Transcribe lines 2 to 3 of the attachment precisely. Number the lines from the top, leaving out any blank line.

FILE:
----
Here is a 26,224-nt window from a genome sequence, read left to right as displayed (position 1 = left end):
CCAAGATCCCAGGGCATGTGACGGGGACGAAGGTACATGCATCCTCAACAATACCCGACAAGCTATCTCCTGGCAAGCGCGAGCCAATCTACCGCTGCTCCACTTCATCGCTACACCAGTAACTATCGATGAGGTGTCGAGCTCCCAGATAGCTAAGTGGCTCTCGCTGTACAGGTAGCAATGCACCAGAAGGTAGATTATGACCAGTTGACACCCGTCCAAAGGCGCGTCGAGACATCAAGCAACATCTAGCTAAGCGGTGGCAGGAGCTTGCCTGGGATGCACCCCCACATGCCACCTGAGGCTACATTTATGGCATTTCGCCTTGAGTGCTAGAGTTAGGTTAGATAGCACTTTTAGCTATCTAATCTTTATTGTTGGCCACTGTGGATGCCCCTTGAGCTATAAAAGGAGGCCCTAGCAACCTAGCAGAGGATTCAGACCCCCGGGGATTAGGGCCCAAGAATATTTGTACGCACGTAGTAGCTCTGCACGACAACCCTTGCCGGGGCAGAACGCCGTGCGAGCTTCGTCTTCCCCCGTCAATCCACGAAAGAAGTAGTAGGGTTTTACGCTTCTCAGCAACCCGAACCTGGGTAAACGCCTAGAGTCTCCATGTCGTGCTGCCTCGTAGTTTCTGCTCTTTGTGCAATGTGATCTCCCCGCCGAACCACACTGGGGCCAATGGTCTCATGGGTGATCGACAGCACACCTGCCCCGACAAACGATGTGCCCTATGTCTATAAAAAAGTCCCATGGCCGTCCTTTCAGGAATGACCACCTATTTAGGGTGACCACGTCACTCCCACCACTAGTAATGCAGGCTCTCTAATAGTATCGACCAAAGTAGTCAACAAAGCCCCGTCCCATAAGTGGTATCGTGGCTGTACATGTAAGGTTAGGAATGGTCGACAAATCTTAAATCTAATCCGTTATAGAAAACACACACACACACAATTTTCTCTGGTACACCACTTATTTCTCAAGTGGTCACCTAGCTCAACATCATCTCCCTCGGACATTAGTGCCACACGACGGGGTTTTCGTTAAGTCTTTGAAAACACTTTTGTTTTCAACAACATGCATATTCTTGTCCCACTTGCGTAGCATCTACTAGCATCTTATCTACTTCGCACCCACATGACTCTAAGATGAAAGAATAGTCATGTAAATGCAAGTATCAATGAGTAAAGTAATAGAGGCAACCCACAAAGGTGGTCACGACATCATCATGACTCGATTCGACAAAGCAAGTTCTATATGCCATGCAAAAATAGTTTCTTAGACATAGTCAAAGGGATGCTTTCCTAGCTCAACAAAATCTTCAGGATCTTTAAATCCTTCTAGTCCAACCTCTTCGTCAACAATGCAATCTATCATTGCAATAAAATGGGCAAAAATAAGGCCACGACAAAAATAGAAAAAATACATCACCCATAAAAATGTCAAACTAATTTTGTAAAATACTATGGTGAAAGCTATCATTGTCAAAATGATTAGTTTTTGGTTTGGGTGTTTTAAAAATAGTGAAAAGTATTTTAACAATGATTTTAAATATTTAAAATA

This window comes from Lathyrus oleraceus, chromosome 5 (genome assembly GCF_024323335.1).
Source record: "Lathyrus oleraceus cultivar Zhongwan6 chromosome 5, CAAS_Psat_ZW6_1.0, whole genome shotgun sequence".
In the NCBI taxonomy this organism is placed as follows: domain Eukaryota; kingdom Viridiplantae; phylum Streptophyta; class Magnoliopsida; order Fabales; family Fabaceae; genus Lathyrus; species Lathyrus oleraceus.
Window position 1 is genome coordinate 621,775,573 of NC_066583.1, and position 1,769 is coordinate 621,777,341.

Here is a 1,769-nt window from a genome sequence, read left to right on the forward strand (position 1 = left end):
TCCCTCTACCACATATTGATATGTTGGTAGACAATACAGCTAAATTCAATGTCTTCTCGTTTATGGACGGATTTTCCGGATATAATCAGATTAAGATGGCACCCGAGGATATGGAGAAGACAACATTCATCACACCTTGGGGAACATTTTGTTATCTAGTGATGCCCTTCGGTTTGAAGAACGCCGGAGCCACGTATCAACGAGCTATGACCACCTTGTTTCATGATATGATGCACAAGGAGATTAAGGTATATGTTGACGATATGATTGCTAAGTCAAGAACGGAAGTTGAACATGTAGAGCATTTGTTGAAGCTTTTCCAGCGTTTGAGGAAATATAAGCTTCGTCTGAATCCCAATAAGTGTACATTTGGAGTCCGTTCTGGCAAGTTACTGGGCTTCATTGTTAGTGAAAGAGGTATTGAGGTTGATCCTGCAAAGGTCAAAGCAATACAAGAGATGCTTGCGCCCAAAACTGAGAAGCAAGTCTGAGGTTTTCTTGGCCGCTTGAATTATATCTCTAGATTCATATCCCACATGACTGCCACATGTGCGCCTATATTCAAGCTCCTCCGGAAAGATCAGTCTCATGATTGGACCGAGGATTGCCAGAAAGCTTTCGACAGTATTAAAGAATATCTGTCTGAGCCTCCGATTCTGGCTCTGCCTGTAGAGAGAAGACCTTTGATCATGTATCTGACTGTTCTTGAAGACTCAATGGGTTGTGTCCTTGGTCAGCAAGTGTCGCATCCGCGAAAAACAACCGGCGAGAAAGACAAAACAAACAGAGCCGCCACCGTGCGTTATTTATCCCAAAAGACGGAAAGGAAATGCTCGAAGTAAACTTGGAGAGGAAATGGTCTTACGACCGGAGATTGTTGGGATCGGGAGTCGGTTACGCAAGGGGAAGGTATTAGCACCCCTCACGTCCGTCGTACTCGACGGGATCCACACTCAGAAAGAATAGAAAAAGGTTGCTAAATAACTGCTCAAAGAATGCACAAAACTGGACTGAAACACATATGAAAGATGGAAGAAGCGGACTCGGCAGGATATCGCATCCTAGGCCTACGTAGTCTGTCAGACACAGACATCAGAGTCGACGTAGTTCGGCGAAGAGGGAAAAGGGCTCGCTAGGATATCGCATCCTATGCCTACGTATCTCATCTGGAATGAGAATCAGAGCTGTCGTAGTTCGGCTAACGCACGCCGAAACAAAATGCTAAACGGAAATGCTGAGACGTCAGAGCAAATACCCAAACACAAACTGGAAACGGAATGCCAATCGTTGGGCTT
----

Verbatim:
CCAAGATCCCAGGGCATGTGACGGGGACGAAGGTACATGCATCCTCAACAATACCCGACAAGCTATCTCCTGGCAAGCGCGAGCCAATCTACCGCTGCTCCACTTCATCGCTACACCAGTAACTATCGATGAGGTGTCGAGCTCCCAGATAGCTAAGTGGCTCTCGCTGTACAGGTAGCAATGCACCAGAAGGTAGATTATGACCAGTTGACACCCGTCCAAAGGCGCGTCGAGACATCAAGCAACATCTAGCTAAGCGGTGGCAGGAGCTTGCCTGGGATGCACCCCCACATGCCACCTGAGGCTACATTTATGGCATTTCGCCTTGAGTGCTAGAGTTAGGTTAGATAGCACTTTTAGCTATCTAATCTTTATTGTTGGCCACTGTGGATGCCCCTTGAGCTATAAAAGGAGGCCCTAGCAACCTAGCAGAGGATTCAGACCCCCGGGGATTAGGGCCCAAGAATATTTGTACGCACGTAGTAGCTCTGCACGACAACCCTTGCCGGGGCAGAACGCCGTGCGAGCTTCGTCTTCCCCCGTCAATCCACGAAAGAAGTAGTAGGGTTTTACGCTTCTCAGCAACCCGAACCTGGGTAAACGCCTAGAGTCTCCATGTCGTGCTGCCTCGTAGTTTCTGCTCTTTGTGCAATGTGATCTCCCCGCCGAACCACACTGGGGCCAATGGTCTCATGGGTGATCGACAGCACACCTGCCCCGACAAACGATGTGCCCTATGTCTATAAAAAAGTCCCATGGCCGTCCTTTCAGGAATGACCACCTATTTAGGGTGACCACGTCACTCCCACCACTAGTAATGCAGGCTCTCTAATAGTATCGACCAAAGTAGTCAACAAAGCCCCGTCCCATAAGTGGTATCGTGGCTGTACATGTAAGGTTAGGAATGGTCGACAAATCTTAAATCTAATCCGTTATAGAAAACACACACACACACAATTTTCTCTGGTACACCACTTATTTCTCAAGTGGTCACCTAGCTCAACATCATCTCCCTCGGACATTAGTGCCACACGACGGGGTTTTCGTTAAGTCTTTGAAAACACTTTTGTTTTCAACAACATGCATATTCTTGTCCCACTTGCGTAGCATCTACTAGCATCTTATCTACTTCGCACCCACATGACTCTAAGATGAAAGAATAGTCATGTAAATGCAAGTATCAATGAGTAAAGTAATAGAGGCAACCCACAAAGGTGGTCACGACATCATCATGACTCGATTCGACAAAGCAAGTTCTATATGCCATGCAAAAATAGTTTCTTAGACATAGTCAAAGGGATGCTTTCCTAGCTCAACAAAATCTTCAGGATCTTTAAATCCTTCTAGTCCAACCTCTTCGTCAACAATGCAATCTATCATTGCAATAAAATGGGCAAAAATAAGGCCACGACAAAAATAGAAAAAATACATCACCCATAAAAATGTCAAACTAATTTTGTAAAATACTATGGTGAAAGCTATCATTGTCAAAATGATTAGTTTTTGGTTTGGGTGTTTTAAAAATAGTGAAAAGTATTTTAACAATGATTTTAAATATTTAAAATA

This window comes from Lathyrus oleraceus, chromosome 5 (genome assembly GCF_024323335.1).